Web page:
American Sean Crocker gets up close with one of the locals during his third round. PHOTO: Getty Images/Paul Kane

Playing alongside Meesawat, Herbert held the lead on his own at multiple times on Saturday before eventually signing for a three-under 69. An impressive score for the Victorian, who struggled with his game during the third round but managed to once again display his new found on-course maturity.

“Again, another round that was pretty average,” Herbert said after round three. “Hit it pretty poorly off the tee, to be fair. Sort of found a little bit on the back nine there to be able to close it out the way I did. Yeah, just really pleasing that the quality of game I've got, put me tied for second after stroke play.”

Unlike Meesawat, Herbert has some recent match play experience having made the top-24 in 2017 and at 22 is not long removed from his amateur career, where players compete in match play on a far more regular basis than in the paid ranks.

“I lost first round last year, so it will be interesting to sort of work out a bit of a plan tonight and then hopefully execute tomorrow morning,” Herbert said.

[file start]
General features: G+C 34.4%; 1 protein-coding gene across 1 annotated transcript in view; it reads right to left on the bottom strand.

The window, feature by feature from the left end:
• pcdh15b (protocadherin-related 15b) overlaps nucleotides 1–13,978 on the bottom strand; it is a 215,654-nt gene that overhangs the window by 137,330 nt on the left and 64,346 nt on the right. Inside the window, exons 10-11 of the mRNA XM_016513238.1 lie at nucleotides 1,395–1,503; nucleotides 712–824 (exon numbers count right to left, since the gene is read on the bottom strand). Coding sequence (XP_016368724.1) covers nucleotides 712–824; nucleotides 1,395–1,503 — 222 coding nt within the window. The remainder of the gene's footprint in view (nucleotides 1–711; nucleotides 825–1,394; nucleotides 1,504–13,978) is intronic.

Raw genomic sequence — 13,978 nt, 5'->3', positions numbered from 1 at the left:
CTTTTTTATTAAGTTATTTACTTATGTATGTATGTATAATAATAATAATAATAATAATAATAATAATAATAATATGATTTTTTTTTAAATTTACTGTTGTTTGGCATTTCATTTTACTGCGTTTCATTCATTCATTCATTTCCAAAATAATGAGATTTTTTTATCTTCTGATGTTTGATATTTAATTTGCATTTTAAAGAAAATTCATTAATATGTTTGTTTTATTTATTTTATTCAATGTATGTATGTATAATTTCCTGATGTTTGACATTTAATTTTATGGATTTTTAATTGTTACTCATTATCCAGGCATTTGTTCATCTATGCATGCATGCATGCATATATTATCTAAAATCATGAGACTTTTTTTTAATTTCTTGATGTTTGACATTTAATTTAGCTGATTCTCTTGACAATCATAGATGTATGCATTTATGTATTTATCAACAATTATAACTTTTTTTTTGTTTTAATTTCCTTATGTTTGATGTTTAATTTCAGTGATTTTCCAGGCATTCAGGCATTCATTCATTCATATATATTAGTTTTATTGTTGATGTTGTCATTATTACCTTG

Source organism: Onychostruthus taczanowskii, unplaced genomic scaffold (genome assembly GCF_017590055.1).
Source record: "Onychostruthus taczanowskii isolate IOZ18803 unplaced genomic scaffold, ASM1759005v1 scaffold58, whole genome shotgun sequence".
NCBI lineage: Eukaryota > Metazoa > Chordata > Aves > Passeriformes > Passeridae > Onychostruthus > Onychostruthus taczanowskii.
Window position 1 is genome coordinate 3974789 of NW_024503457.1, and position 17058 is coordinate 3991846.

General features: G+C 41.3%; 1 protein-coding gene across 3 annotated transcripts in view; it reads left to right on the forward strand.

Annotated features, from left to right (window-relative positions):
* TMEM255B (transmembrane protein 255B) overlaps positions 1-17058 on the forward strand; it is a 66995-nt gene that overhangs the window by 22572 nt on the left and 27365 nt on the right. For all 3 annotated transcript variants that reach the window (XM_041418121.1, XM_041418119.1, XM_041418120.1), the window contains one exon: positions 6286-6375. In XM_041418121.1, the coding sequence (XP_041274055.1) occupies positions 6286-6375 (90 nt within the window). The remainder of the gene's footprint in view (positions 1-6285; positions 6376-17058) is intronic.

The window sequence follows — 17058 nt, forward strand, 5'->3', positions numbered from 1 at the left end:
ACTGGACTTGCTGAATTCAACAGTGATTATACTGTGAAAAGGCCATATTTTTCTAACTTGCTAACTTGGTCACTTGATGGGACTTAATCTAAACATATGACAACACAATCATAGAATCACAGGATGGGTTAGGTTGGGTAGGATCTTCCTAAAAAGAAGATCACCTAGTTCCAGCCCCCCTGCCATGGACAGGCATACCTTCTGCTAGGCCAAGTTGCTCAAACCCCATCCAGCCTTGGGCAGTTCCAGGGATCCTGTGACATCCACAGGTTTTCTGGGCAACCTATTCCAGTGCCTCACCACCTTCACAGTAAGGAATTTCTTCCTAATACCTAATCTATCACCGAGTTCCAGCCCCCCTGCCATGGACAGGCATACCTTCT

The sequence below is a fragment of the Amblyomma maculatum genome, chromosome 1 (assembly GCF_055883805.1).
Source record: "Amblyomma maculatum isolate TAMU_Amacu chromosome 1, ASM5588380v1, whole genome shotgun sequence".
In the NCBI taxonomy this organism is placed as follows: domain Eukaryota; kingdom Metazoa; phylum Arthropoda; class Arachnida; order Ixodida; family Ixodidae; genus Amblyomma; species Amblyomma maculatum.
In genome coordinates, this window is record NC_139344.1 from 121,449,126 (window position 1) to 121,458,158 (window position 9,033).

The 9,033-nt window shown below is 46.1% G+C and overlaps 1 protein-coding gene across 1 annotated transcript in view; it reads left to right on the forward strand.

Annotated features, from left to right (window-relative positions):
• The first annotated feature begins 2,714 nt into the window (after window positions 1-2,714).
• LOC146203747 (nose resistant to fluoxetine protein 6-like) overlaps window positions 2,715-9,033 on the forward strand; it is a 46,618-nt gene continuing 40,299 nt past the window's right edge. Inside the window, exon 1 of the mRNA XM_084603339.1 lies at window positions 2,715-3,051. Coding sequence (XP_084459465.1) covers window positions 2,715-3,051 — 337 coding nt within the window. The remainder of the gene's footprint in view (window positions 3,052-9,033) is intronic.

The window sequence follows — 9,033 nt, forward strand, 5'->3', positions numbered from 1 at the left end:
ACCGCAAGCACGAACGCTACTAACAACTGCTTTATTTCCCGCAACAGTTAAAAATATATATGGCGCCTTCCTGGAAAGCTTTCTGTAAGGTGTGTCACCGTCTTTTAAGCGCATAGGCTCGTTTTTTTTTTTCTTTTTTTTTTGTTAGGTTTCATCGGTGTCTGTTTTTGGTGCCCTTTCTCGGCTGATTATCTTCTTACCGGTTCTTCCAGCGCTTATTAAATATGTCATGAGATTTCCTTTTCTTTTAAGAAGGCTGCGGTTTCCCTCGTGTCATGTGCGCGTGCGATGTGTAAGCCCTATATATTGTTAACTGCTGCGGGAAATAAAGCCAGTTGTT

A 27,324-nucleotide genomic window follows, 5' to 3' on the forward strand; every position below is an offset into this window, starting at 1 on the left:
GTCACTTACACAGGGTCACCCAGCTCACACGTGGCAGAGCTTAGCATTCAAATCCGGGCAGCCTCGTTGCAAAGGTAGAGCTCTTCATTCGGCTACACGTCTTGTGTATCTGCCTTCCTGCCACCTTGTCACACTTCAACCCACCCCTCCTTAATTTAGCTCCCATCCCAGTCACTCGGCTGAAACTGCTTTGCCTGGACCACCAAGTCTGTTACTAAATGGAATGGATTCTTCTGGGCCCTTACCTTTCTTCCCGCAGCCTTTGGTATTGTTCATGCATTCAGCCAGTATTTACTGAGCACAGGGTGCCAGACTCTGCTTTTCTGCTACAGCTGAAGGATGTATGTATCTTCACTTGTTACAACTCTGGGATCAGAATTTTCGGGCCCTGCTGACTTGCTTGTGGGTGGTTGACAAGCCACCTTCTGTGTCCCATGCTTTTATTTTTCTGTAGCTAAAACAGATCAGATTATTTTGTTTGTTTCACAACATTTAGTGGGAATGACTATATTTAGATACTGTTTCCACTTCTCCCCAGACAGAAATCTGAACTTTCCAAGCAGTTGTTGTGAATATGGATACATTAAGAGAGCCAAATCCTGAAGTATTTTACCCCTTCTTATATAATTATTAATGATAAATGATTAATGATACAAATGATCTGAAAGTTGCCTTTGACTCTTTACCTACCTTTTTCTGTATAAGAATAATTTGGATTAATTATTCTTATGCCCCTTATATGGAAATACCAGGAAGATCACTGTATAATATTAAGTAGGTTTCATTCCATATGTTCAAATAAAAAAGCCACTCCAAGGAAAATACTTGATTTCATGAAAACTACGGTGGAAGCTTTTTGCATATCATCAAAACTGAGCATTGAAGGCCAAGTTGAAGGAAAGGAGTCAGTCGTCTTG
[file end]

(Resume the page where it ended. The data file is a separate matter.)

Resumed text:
Crocker matched Meesawat’s round of 67 to enter the match play as one of the real unknowns, but like Herbert the American has played amateur golf more recently than most of his competition and clearly enjoys Australia, recording a tie for 7th on his last visit to the country for the 2017 Australian PGA Championship.

“I really enjoy the golf course. It suits well to my eye off the tee, which helps, and when I'm driving it well, it makes it a little bit easier to score and hit shots closer out here,” Crocker said. “I love match play, I think it's the best thing. It's one of the only times in golf where you're head to head with someone unless you're coming down the stretch, so it's fun to play match play.”

The final spot in the match play went to Meesawat’s countryman and crowd favourite, Kiradech Aphibarnrat, who required four extra trips down the 18th hole with Australian Anthony Quale to finally gain a place in the match play.